During Kouri’s twelve-month intensive rehabilitation, he received Locomotor Training, a cutting-edge rehab intervention based on emerging neuroscience research for spinal cord injury (SCI). Kouri describes sessions in which he was set up in a suspended parachute-like harness over a treadmill, and then, with the assistance of therapists, he was guided to map out the pattern of walking. “Locomotor Training is not only about re-learning how to walk, as for some people it may give that result but not for others,” he says. “It has so many benefits outside of walking—improving circulation, improving bone density, reaping the benefits of being weight-bearing and upright on your feet.”
When planning for life post-rehab, Kouri wanted to continue Locomotor Training closer to home, but found no disability-accessible gym facilities or Locomotor Training on a community level in his hometown. He became concerned about post-recovery issues—living and staying well with SCI. Contending with this resource gap, Kouri and his wife armed with determination, and support from the Christopher and Dana Reeve NeuroRecovery Network (NRN), founded NextStep Fitness.
NextStep Fitness is now a not-for-profit exercise facility servicing a diverse clientele. Sixty percent of their members have SCI. Other members have neurological medical conditions such as cerebral palsy, traumatic brain injury and stroke. They also make use of the broad ranging adaptive exercise resources at the center.
The center’s motto “The next challenge… a lifetime of wellness” captures the spirit of their advocacy efforts. Kouri asserts, “ People don’t understand that for persons with SCI, not walking is only one minor issue as compared to the other health issues one has to deal with—staying fit, maintaining a healthy weight, regulating your body temperature, or coping with pressure sores. SCI constantly requires you to learn what your body needs—and it can be changing every day,” he says.
NextStep Fitness takes efforts to make the center accessible in additional ways. Memberships start at a modest $50 a month. Members can also choose the type of membership they need based on their health goals.
Kouri also noted the benefit of such a center in promoting community wellness. “There are physical benefits of having an accessible facility for our members, but, more importantly, we see mental benefits; our clients have somewhere to go where others truly understand what they are going through and what their bodies need. Also, we have become a resource to many of the family members of our participants. We take efforts to keep things light; our clients do get their exercise in, but it’s also an uplifting experience to be a part of such a community,” says Kouri.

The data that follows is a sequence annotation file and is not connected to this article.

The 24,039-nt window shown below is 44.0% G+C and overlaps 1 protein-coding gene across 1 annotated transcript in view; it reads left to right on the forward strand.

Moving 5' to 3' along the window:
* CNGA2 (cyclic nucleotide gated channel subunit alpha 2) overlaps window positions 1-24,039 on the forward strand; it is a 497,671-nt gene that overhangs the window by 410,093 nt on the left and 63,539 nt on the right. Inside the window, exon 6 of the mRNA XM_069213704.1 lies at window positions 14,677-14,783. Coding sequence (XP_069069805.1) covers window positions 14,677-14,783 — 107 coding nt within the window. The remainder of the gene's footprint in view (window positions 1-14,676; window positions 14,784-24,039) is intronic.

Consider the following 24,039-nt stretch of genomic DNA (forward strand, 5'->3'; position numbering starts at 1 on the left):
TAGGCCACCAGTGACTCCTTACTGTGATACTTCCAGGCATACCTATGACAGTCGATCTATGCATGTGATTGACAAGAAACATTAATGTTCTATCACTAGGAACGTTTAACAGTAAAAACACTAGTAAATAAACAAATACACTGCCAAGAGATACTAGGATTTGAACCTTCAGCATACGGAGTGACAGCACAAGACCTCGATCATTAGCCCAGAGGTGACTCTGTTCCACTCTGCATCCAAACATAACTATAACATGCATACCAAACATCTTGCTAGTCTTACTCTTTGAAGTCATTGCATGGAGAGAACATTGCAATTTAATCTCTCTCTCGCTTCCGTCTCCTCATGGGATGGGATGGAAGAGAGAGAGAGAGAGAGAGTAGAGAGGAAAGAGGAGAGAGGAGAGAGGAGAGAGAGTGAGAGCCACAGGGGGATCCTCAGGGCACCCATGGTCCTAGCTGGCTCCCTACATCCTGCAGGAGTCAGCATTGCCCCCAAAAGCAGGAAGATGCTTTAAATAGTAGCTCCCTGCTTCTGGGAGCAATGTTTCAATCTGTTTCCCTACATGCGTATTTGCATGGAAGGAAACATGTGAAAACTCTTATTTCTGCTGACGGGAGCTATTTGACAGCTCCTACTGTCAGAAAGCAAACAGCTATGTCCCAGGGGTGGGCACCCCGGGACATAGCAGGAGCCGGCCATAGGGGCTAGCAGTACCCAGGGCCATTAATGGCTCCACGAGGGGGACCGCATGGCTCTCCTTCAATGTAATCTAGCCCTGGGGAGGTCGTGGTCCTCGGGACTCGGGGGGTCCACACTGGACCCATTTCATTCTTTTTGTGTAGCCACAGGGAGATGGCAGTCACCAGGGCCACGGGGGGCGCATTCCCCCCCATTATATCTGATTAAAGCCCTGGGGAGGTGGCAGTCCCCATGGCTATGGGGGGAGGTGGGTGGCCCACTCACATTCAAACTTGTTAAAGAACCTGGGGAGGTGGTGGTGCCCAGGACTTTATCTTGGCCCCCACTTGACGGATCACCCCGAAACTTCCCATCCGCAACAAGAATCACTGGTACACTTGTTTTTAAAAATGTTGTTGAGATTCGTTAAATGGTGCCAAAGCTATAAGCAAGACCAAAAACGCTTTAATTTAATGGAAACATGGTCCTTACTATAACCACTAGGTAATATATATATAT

Having access to Locomotor Training has aided Kouri in continuing to make gains in his own recovery far beyond his inpatient rehab days. His tireless three-year commitment to Locomotor Training has recently led him to take his first steps with a walker. Kouri is passionate about creating such health-enhancing fitness opportunities for others. “You should not have to move across the country or state to have a healthy life,” says Kouri. “Able-bodied people can go to their local gym to stay fit and reach for new health and wellness goals. We want the same options for people with disabilities.”
When asked about his next exercise goal, Kouri answers, “Locomotor Training is a central part of my plan, but I am looking forward to trying adaptive skiing this March.”
To sponsor a NextStep Fitness initiative in your area, contact Janne Kouri at firstname.lastname@example.org
Dr. Reji Mathew is a non-fiction writer whose work covers a wide range of human-interest issues: health care, coping skills education, medical rehabilitation, disability, expressive arts and wellness. Her website, http://rejimathewwriter.com, is dedicated to exploring themes of wellness from a variety of advocacy communities.